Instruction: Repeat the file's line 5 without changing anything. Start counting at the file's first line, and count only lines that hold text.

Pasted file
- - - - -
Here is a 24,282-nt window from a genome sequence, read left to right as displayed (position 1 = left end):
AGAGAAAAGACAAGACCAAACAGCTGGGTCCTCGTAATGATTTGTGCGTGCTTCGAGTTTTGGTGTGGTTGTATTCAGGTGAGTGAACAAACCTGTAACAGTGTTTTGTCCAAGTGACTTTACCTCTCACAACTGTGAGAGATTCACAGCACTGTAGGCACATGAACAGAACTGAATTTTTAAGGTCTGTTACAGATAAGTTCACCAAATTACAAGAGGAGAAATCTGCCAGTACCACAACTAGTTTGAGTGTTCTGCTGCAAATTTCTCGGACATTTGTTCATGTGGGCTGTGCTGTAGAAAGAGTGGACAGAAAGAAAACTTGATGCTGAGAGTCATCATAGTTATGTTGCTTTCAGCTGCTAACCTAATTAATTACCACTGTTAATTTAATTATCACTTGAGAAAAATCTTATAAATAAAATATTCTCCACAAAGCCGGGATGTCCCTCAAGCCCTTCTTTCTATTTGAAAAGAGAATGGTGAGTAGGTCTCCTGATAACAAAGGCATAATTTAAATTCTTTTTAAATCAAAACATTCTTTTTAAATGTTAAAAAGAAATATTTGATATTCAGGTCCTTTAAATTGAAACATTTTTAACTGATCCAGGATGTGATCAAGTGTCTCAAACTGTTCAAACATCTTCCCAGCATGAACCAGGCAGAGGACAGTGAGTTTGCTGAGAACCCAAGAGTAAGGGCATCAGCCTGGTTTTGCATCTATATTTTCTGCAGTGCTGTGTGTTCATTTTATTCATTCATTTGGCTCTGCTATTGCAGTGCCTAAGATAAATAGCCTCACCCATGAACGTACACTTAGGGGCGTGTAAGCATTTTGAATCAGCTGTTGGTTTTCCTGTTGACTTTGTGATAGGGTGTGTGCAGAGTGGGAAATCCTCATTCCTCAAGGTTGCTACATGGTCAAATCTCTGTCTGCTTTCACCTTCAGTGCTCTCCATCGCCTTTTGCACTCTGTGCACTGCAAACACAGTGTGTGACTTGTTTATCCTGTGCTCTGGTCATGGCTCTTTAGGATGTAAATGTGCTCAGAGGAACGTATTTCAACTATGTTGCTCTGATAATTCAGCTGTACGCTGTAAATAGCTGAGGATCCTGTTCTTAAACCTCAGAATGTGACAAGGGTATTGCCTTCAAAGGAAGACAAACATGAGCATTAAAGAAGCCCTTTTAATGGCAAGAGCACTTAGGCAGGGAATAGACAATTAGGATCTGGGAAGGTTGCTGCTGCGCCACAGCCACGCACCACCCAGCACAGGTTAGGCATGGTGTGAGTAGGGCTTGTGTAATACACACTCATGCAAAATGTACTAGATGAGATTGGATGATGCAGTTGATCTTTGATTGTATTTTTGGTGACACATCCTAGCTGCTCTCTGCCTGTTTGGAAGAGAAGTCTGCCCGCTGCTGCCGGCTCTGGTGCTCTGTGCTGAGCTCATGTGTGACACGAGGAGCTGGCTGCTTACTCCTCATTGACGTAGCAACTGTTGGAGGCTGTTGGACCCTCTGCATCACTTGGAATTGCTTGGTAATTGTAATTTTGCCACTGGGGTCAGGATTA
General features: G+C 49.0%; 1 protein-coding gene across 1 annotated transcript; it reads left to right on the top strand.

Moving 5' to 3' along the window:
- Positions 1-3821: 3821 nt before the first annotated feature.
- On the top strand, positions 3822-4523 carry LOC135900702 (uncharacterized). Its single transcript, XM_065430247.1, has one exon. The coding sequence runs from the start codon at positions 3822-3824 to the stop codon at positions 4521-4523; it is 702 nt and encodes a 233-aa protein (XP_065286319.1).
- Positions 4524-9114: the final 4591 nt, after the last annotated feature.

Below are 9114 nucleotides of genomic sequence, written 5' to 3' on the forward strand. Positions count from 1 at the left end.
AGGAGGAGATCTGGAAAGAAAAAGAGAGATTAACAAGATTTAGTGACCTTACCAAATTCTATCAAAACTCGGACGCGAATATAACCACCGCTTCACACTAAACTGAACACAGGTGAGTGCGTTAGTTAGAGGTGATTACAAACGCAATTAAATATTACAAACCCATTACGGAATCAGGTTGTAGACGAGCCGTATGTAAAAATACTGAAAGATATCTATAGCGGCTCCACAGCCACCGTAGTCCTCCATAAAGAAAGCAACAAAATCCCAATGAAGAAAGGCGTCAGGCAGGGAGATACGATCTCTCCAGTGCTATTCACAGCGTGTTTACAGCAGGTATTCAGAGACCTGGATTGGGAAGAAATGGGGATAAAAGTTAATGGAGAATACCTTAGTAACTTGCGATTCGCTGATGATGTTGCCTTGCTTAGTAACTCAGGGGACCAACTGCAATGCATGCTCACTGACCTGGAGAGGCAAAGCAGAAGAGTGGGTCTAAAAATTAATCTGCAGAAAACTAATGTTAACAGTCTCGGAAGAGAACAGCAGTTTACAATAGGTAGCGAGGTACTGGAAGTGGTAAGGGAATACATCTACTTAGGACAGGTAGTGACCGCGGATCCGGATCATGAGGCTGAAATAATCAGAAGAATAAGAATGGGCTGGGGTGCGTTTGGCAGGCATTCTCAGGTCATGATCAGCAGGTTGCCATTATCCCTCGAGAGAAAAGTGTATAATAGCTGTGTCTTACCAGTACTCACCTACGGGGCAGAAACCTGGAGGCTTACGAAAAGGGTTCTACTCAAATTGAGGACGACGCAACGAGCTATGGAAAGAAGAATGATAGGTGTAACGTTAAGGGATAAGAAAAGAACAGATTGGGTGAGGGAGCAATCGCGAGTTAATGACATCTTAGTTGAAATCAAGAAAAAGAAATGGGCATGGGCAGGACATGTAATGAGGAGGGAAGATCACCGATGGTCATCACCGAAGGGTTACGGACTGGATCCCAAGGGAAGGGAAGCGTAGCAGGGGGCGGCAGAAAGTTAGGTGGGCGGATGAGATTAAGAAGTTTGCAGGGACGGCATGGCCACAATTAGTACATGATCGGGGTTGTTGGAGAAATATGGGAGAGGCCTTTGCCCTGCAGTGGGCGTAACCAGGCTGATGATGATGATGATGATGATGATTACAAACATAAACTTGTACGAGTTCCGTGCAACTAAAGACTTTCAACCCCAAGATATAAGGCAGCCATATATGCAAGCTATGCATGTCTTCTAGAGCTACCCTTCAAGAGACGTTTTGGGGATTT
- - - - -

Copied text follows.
- Positions 1-3821: 3821 nt before the first annotated feature.